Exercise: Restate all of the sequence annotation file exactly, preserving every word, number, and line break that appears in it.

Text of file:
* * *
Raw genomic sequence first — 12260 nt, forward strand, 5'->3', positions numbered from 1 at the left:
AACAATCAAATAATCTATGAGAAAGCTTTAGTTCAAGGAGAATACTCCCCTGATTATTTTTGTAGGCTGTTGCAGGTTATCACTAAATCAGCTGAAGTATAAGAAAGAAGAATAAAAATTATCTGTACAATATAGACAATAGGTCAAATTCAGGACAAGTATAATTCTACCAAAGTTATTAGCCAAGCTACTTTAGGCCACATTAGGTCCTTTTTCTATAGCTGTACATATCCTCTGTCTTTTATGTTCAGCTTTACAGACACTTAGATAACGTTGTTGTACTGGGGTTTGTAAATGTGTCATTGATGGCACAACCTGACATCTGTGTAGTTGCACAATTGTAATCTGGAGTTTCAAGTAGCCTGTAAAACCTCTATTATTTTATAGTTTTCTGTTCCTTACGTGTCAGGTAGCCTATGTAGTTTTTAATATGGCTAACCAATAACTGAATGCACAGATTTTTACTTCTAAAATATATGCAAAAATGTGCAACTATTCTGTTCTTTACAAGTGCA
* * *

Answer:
Raw genomic sequence first — 12260 nt, forward strand, 5'->3', positions numbered from 1 at the left:
AACAATCAAATAATCTATGAGAAAGCTTTAGTTCAAGGAGAATACTCCCCTGATTATTTTTGTAGGCTGTTGCAGGTTATCACTAAATCAGCTGAAGTATAAGAAAGAAGAATAAAAATTATCTGTACAATATAGACAATAGGTCAAATTCAGGACAAGTATAATTCTACCAAAGTTATTAGCCAAGCTACTTTAGGCCACATTAGGTCCTTTTTCTATAGCTGTACATATCCTCTGTCTTTTATGTTCAGCTTTACAGACACTTAGATAACGTTGTTGTACTGGGGTTTGTAAATGTGTCATTGATGGCACAACCTGACATCTGTGTAGTTGCACAATTGTAATCTGGAGTTTCAAGTAGCCTGTAAAACCTCTATTATTTTATAGTTTTCTGTTCCTTACGTGTCAGGTAGCCTATGTAGTTTTTAATATGGCTAACCAATAACTGAATGCACAGATTTTTACTTCTAAAATATATGCAAAAATGTGCAACTATTCTGTTCTTTACAAGTGCA